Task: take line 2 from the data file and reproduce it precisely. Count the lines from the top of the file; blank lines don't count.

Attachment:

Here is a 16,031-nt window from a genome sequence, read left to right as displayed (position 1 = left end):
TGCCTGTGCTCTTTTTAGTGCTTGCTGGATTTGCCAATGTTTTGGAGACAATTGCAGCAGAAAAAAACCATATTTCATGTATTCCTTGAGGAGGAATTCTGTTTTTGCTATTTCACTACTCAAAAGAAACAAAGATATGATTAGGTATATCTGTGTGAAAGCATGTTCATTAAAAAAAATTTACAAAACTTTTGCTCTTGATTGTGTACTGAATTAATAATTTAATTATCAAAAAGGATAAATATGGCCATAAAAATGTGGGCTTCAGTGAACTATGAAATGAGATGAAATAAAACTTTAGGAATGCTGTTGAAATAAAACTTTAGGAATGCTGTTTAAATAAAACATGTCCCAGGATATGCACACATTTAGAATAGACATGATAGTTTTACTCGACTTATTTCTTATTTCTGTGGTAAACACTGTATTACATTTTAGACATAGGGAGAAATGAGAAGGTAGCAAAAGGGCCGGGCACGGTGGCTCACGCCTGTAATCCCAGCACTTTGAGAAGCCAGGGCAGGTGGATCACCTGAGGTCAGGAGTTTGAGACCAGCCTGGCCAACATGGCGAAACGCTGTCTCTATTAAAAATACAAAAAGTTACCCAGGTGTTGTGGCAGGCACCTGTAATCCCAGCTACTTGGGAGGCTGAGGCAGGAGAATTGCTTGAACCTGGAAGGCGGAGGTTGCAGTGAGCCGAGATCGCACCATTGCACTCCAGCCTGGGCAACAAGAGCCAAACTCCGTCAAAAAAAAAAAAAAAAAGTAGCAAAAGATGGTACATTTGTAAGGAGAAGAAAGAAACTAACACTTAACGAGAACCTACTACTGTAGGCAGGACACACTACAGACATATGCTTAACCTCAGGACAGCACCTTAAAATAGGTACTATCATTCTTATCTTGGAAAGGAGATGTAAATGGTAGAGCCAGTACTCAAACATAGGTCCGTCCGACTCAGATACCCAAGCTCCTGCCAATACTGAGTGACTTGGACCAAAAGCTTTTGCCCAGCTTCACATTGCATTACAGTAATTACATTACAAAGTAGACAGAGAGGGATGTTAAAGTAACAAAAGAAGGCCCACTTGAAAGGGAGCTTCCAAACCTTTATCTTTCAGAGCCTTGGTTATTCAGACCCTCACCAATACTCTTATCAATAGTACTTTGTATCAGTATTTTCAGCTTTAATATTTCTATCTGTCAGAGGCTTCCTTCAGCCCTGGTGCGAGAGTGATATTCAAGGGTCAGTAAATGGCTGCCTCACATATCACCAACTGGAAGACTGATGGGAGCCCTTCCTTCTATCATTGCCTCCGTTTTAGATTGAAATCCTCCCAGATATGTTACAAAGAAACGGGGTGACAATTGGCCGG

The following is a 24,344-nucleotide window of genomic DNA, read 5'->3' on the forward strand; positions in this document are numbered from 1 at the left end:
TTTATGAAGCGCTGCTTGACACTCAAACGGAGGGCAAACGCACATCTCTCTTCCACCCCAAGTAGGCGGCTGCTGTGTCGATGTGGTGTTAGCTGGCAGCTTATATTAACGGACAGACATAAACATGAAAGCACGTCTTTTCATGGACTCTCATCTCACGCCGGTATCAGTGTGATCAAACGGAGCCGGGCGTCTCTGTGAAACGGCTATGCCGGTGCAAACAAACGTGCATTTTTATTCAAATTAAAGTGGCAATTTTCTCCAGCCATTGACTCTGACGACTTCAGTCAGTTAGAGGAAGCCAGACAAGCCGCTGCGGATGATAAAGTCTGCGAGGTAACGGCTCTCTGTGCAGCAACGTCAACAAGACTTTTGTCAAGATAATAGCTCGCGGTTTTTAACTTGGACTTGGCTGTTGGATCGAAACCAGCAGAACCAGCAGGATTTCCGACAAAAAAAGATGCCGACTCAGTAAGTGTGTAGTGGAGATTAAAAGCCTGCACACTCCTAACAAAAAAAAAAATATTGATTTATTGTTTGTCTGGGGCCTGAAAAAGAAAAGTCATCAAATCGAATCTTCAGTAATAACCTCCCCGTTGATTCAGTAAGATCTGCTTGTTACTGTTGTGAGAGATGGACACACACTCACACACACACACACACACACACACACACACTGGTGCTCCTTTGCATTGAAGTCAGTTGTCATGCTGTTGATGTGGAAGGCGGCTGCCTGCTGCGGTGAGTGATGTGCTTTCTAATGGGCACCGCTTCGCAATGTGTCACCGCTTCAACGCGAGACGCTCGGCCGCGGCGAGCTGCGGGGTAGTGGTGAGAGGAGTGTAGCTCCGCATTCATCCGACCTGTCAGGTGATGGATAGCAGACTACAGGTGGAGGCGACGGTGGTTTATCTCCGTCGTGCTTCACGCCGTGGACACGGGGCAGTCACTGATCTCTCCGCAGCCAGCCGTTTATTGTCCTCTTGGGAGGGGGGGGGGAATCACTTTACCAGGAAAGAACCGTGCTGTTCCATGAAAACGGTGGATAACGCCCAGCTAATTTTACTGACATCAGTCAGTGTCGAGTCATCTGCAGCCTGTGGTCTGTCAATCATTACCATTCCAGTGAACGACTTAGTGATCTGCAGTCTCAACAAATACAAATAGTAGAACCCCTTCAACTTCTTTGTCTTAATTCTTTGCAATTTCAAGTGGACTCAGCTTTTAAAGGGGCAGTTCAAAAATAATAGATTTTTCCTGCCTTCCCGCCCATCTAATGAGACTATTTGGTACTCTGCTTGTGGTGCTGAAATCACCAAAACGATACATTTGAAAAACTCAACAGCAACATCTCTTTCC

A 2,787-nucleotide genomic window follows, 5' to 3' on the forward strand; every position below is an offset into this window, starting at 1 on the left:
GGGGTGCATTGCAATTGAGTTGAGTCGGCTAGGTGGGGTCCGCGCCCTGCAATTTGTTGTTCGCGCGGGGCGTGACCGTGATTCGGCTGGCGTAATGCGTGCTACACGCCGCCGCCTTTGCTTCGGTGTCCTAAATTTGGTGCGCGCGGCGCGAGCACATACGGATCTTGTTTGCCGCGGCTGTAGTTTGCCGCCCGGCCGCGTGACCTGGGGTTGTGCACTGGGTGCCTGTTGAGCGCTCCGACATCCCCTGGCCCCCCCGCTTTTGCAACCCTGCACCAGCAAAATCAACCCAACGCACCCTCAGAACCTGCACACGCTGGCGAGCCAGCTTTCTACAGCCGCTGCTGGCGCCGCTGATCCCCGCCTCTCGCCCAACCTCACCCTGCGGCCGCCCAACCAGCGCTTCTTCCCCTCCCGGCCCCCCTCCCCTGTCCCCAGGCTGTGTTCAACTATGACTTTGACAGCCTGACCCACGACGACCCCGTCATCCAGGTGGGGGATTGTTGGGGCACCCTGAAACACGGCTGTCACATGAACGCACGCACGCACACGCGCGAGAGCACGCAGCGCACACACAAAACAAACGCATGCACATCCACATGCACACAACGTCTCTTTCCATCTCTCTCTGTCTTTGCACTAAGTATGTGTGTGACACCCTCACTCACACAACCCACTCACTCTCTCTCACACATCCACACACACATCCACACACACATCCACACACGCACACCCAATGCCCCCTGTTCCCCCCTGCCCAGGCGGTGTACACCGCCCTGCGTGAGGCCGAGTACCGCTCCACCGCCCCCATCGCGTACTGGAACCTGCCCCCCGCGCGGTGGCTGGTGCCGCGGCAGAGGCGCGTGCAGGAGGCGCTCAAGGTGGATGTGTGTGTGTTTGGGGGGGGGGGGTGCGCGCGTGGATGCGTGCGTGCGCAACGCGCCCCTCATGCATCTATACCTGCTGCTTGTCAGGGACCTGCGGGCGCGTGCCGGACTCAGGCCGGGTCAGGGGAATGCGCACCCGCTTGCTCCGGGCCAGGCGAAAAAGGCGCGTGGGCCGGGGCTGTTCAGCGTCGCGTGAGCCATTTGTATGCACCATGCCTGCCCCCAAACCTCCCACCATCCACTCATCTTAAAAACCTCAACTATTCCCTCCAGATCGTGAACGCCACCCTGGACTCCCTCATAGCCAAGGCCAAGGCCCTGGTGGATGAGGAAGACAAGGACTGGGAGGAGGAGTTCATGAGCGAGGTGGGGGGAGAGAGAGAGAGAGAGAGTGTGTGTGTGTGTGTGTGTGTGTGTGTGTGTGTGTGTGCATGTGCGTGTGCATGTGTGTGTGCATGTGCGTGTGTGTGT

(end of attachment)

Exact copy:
TGCCTGTGCTCTTTTTAGTGCTTGCTGGATTTGCCAATGTTTTGGAGACAATTGCAGCAGAAAAAAACCATATTTCATGTATTCCTTGAGGAGGAATTCTGTTTTTGCTATTTCACTACTCAAAAGAAACAAAGATATGATTAGGTATATCTGTGTGAAAGCATGTTCATTAAAAAAAATTTACAAAACTTTTGCTCTTGATTGTGTACTGAATTAATAATTTAATTATCAAAAAGGATAAATATGGCCATAAAAATGTGGGCTTCAGTGAACTATGAAATGAGATGAAATAAAACTTTAGGAATGCTGTTGAAATAAAACTTTAGGAATGCTGTTTAAATAAAACATGTCCCAGGATATGCACACATTTAGAATAGACATGATAGTTTTACTCGACTTATTTCTTATTTCTGTGGTAAACACTGTATTACATTTTAGACATAGGGAGAAATGAGAAGGTAGCAAAAGGGCCGGGCACGGTGGCTCACGCCTGTAATCCCAGCACTTTGAGAAGCCAGGGCAGGTGGATCACCTGAGGTCAGGAGTTTGAGACCAGCCTGGCCAACATGGCGAAACGCTGTCTCTATTAAAAATACAAAAAGTTACCCAGGTGTTGTGGCAGGCACCTGTAATCCCAGCTACTTGGGAGGCTGAGGCAGGAGAATTGCTTGAACCTGGAAGGCGGAGGTTGCAGTGAGCCGAGATCGCACCATTGCACTCCAGCCTGGGCAACAAGAGCCAAACTCCGTCAAAAAAAAAAAAAAAAAGTAGCAAAAGATGGTACATTTGTAAGGAGAAGAAAGAAACTAACACTTAACGAGAACCTACTACTGTAGGCAGGACACACTACAGACATATGCTTAACCTCAGGACAGCACCTTAAAATAGGTACTATCATTCTTATCTTGGAAAGGAGATGTAAATGGTAGAGCCAGTACTCAAACATAGGTCCGTCCGACTCAGATACCCAAGCTCCTGCCAATACTGAGTGACTTGGACCAAAAGCTTTTGCCCAGCTTCACATTGCATTACAGTAATTACATTACAAAGTAGACAGAGAGGGATGTTAAAGTAACAAAAGAAGGCCCACTTGAAAGGGAGCTTCCAAACCTTTATCTTTCAGAGCCTTGGTTATTCAGACCCTCACCAATACTCTTATCAATAGTACTTTGTATCAGTATTTTCAGCTTTAATATTTCTATCTGTCAGAGGCTTCCTTCAGCCCTGGTGCGAGAGTGATATTCAAGGGTCAGTAAATGGCTGCCTCACATATCACCAACTGGAAGACTGATGGGAGCCCTTCCTTCTATCATTGCCTCCGTTTTAGATTGAAATCCTCCCAGATATGTTACAAAGAAACGGGGTGACAATTGGCCGG